Court art of Sogdian Samarqand in the 7th century AD

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Western wall

The eleven banners of the Western Turks

image by S. Stark (2000)     An amazing set of poles and mask-decorated round objects dominates the scene immediately at the right corner of the the western wall.


image after Al'baum, Zhivopis' (1975)     As with most parts of the western wall's right half the paintings are much decayed. Al'baums copy gives some details as well as an impression of the colours.
As we have explained in the main text the eleven banners are quite well visible. Note the two red-coloured stripes hanging down from the central pole: They mark the dominating central banner of the Yabghu Qaghan which is flanked by five plus five inferior banners. At the foot of the poles there is a heap of drums and drum-sticks decorated with masks. This completes the whole set of "banners and drums".

And now follows an example from historical reality. For the year AD 641 the Cefu Yuangui reports the investiture of the Western Turk Yabghu-Qaghan Yipi-shaboluo:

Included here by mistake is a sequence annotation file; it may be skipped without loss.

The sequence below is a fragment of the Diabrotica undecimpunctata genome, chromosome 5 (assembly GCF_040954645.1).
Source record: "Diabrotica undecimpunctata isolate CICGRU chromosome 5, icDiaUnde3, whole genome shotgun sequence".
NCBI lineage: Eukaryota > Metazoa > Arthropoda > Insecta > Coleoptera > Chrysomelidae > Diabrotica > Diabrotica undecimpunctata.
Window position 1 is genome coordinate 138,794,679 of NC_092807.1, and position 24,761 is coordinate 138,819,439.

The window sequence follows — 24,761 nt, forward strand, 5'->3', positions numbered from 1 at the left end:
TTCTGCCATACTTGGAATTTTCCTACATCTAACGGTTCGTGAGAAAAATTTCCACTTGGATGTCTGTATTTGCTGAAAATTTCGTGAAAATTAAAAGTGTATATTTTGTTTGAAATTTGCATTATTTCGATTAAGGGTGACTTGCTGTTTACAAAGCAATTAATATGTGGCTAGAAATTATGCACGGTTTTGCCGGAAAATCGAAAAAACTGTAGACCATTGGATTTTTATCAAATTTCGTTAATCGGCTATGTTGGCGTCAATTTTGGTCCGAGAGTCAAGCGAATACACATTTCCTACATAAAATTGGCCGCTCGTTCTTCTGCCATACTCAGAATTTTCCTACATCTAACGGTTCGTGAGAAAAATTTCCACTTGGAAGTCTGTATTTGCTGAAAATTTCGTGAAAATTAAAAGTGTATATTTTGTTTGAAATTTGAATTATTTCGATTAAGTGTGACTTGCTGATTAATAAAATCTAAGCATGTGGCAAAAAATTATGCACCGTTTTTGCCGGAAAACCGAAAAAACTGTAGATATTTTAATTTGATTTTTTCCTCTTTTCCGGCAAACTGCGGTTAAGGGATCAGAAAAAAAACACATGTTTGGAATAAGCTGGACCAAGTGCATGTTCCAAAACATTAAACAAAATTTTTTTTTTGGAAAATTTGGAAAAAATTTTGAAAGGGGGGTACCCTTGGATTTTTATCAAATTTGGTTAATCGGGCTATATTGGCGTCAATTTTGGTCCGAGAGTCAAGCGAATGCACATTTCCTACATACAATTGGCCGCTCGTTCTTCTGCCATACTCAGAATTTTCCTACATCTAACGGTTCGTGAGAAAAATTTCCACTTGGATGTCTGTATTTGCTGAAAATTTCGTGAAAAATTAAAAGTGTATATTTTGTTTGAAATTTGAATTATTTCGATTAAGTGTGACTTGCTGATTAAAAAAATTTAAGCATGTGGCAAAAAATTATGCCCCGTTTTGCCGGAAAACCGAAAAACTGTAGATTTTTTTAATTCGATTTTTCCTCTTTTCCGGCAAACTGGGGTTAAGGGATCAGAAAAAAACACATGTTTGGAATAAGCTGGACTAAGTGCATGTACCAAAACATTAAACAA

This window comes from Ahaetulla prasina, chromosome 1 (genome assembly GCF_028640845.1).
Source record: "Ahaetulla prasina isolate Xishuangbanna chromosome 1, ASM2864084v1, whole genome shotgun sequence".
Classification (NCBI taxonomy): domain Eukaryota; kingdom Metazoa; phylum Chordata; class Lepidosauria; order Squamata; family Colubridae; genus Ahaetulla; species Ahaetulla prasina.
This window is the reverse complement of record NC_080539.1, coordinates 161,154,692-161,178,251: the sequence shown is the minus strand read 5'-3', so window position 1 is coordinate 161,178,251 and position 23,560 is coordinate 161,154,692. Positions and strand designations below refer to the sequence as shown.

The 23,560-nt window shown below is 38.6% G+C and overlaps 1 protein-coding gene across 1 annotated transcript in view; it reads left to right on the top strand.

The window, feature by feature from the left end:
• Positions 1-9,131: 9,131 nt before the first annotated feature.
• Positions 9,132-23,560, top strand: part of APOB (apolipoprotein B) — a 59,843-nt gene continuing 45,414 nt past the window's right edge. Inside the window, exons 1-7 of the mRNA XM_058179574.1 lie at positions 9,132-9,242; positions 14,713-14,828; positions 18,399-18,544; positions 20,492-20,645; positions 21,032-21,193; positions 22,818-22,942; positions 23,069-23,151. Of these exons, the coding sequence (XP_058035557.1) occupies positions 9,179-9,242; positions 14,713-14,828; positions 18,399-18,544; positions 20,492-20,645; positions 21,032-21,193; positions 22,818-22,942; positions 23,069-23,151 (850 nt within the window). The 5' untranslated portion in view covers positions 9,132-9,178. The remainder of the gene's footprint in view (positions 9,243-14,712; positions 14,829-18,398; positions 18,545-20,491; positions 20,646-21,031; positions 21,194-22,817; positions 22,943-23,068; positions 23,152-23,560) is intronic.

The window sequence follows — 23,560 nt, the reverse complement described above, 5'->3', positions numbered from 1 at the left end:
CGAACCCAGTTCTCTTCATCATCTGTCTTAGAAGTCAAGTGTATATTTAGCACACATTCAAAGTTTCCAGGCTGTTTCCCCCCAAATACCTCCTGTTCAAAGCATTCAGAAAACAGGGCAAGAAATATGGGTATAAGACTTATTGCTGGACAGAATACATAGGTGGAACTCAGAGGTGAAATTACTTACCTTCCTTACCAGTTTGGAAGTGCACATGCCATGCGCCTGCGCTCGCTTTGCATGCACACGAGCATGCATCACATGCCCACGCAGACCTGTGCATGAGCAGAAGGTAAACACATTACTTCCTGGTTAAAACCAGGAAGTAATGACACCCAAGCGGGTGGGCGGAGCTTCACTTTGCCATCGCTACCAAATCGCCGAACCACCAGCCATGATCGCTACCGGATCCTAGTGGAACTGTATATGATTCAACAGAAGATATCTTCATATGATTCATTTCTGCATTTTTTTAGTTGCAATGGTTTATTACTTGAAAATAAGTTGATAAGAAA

"La quinziéme année tcheng-koan (641), le septième mois, on ordonna au général du tso-ling-kiun, Tchang Ta-che d'aller, porteur d'un insigne de délégation, conférer l'investiture au (chef des) Nou-che-pi, (tribu des) Tou-kiue occidentaux, (Mo-)ho-tou che-hou (Bagatour jabgou), sous le nom de I-p'i cha-po-lo chehou (jabgou) kagan, et lui faire présent d'un tambour et d'un étendard" [transl. Chavannes]

Comparative materials for this kind of devices come from Chinese works of art.

A second set of banners, marking the Sogdian "commonwealth", is situated in the left part of the western wall.

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